Instead of duct tape we are fitting analysis together on the X, Y and Z axis! We are matching the types of analysis together, much like Lego blocks. They FIT together, filling out the missing parts in the other. The requirement is that they fit together both on the X axis, the Y axis and the Z axis. The video will show this. The three types of analysis are created to snap onto each other and make a strong unit. Like man and woman are meant to complement each other, having different strengths that the other one doesn't have, and that they need. How can we NOT see that these are meant to complement each other? It is so natural. I don't get it, because it is so obvious to me. But that is how evolution works. Some learn to make fire and benefit from this, and others don't bother to collect wood and so they freeze and become extinct over time. There is some Darwinism at play here, because this process is naturally quite slow like the evolution of species. But my point is, unless you are old and stuck in your dinosaur ways, why would you not want to be part of something new, evolutionary and better?
The secret is in the sauce...
The secret of the system is the X, Y and Z axis, and I will show this in the video. It ends a bit abrupt because I hit the time limit for video, but that's ok. I cover the X and the Y axis in this video. The Z axis is something I'll convey in my next blog.
After you have seen the video I hope you understand how intricate the systems fit together. How each type of analysis has some strong points that the others don’t, and in what way and time they work together.
Raising the bar
Ok, so what is an obvious problem? Facet analysis means that you should be versed in multiple types of analysis, and yes, that means that you need to spend much more time getting to know these types of analysis. You are no longer a one-trick pony. You learn how to perform them and learn the pros and cons of every one of them. We are raising the bar here, so get over it and wipe away those tears. What is the alternative? Stick to what you know, clutching your one "my preciousss" favourite?
No-one expects you to be fluent in 5 languages, and we don't expect you to be a master of all types of analysis. But you should be able to do them to some degree. I speak Danish quite perfectly, English rather well, German so-so in an informal situation, French with a very good pronunciation but with an extremely limited vocabulary, and both Spanish and Cantonese only hanging on to the barest thread. The same type of thing will normally happen with types of analysis. You are not expected to be equally good at all types of analysis. I have written a blog about this - Do you know your own analysis DNA? . Have a look and test yourself!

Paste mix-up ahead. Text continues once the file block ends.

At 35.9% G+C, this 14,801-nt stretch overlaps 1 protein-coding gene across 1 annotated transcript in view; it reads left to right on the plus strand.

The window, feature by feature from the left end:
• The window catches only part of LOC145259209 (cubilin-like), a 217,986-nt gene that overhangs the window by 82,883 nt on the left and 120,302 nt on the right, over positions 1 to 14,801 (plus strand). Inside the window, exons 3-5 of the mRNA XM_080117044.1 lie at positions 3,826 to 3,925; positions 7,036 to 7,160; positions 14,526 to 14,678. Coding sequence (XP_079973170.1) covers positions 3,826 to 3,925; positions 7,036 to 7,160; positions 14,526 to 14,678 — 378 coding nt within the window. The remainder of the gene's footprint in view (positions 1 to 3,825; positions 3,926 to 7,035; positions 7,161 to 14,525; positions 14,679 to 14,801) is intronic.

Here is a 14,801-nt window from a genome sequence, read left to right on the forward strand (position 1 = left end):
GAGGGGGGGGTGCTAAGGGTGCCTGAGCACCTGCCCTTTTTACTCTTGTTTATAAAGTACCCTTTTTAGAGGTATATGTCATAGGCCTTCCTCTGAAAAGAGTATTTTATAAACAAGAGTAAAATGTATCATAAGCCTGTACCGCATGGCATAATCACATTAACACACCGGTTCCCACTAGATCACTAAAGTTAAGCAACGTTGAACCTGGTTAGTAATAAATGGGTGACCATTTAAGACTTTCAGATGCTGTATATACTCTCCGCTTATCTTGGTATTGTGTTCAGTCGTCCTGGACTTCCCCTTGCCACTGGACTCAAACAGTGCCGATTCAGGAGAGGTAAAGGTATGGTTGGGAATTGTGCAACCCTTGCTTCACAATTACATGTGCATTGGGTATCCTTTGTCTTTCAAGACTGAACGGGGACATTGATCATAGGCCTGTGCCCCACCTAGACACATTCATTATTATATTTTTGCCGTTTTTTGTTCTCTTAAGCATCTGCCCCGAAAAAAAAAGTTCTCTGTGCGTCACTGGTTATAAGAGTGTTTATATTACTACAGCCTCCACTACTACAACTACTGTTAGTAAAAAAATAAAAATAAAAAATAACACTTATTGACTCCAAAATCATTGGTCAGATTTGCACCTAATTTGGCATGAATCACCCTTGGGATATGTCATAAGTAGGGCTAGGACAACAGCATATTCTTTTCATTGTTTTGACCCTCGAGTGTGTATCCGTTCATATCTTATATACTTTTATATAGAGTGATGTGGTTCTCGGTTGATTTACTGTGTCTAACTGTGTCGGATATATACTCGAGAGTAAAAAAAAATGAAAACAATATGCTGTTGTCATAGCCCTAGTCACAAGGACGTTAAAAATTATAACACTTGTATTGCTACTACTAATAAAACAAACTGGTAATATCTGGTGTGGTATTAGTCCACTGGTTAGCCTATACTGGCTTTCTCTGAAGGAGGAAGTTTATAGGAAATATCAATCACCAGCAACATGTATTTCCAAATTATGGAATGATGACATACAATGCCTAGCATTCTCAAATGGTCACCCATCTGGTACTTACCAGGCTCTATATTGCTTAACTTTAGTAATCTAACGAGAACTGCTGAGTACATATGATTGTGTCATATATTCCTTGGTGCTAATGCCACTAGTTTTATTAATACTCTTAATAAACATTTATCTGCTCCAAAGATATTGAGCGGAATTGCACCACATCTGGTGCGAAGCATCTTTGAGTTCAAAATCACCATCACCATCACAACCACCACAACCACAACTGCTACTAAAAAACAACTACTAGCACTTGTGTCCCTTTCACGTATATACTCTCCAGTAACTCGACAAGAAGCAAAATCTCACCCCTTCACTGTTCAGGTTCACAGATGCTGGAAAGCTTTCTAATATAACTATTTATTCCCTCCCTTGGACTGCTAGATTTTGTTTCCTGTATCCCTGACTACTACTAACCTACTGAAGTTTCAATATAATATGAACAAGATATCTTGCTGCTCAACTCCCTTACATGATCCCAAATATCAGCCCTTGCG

The question and the answer
So the wrong question is: Are you a fundamental analyst or are you a technical analyst? If you refuse to be a dinosaur, then the answer is "I'm a Facet Analyst". This is much more than just saying that I'm 50/50 - a combination of 1+1+1. Instead you are utilising a dynamic interchange of tools on the X, the Y and the Z axis - addressing all the facet of TAD - Timing, Amplitude and Direction. A true step in a more advanced direction.
You have reached the end of the line. The older blog posts have been moved to the Archive. Please click here to read them.
...but of course there's an exception. Below you'll find one more blog post (just one), which is the first blog post that started it all...
25. October 2015
Here it goes...
I finally got around to start my own blog. There is no better way to say it than that (and in that quote I give a nod to Jason, a fellow blogger in HK). I've been thinking about starting a blog, and although I have put it off for years it kept nagging at me. Even saying "Good idea, I might come around to doing a blog at some point" (an otherwise excellent 'postponing technique') did not make it go away, and I'm left at a place where I simply have to start. So here it goes. There's no aim for perfection, there's no room for academic language (makes me gag), and there's no other road than to get messy and involved in everything that strikes my fancy and interests me. I write for my desk drawer and an audience of one. Come to think of it, that may likely be the only way to write for many.
This blog may transform and morph during time. Everything does. Well, not everything, but everything "alive" does. But the idea is to start with financial analysis from two angles: 1. A tool based angle where I discuss my favorite combination of indicators and new revelations. Here I get to be nerdy. The second angle: 2. A commentary on various stock indices, commodities and macro economic developments as seen from the perspective of the tools. I don't expect an equal blend of these two, but look forward to see the shift between yin and yang in them.
I'll try to make each section short. I'm lying, I know, but I'm just starting out here, so cut me some slack. But I vouch to ramble and get off track once in a while, and then veer back on track again. Also I want to include photos in every section. This is a personal thing for me. As much as I like personal writing, I can't stand if it is too long or boring, or if it is without interesting photoes or graphs. My eye is visual like you won't believe, and I crave stimulus to keep me interested. So it seems you can expect "short ramblings with photoes". See, already here I'm a surprise to myself. Something I didn't really realize until now. So welcome to my experiment.